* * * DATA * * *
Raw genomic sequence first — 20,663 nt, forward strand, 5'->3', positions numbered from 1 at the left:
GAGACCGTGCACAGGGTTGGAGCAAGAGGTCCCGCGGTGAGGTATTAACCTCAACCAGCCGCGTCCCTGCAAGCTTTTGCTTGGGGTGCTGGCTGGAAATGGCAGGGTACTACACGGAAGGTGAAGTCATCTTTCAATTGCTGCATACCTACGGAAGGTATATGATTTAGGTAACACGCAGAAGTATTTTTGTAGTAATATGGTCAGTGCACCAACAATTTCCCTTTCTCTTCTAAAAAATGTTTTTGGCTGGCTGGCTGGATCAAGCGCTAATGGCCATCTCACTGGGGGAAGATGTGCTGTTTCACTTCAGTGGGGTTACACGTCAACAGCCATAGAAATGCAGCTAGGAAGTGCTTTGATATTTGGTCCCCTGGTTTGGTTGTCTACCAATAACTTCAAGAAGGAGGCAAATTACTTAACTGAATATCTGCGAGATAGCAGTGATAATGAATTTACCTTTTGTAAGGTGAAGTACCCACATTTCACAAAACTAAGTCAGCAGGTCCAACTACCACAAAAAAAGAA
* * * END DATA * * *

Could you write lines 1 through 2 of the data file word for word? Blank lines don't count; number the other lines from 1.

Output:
Raw genomic sequence first — 20,663 nt, forward strand, 5'->3', positions numbered from 1 at the left:
GAGACCGTGCACAGGGTTGGAGCAAGAGGTCCCGCGGTGAGGTATTAACCTCAACCAGCCGCGTCCCTGCAAGCTTTTGCTTGGGGTGCTGGCTGGAAATGGCAGGGTACTACACGGAAGGTGAAGTCATCTTTCAATTGCTGCATACCTACGGAAGGTATATGATTTAGGTAACACGCAGAAGTATTTTTGTAGTAATATGGTCAGTGCACCAACAATTTCCCTTTCTCTTCTAAAAAATGTTTTTGGCTGGCTGGCTGGATCAAGCGCTAATGGCCATCTCACTGGGGGAAGATGTGCTGTTTCACTTCAGTGGGGTTACACGTCAACAGCCATAGAAATGCAGCTAGGAAGTGCTTTGATATTTGGTCCCCTGGTTTGGTTGTCTACCAATAACTTCAAGAAGGAGGCAAATTACTTAACTGAATATCTGCGAGATAGCAGTGATAATGAATTTACCTTTTGTAAGGTGAAGTACCCACATTTCACAAAACTAAGTCAGCAGGTCCAACTACCACAAAAAAAGAA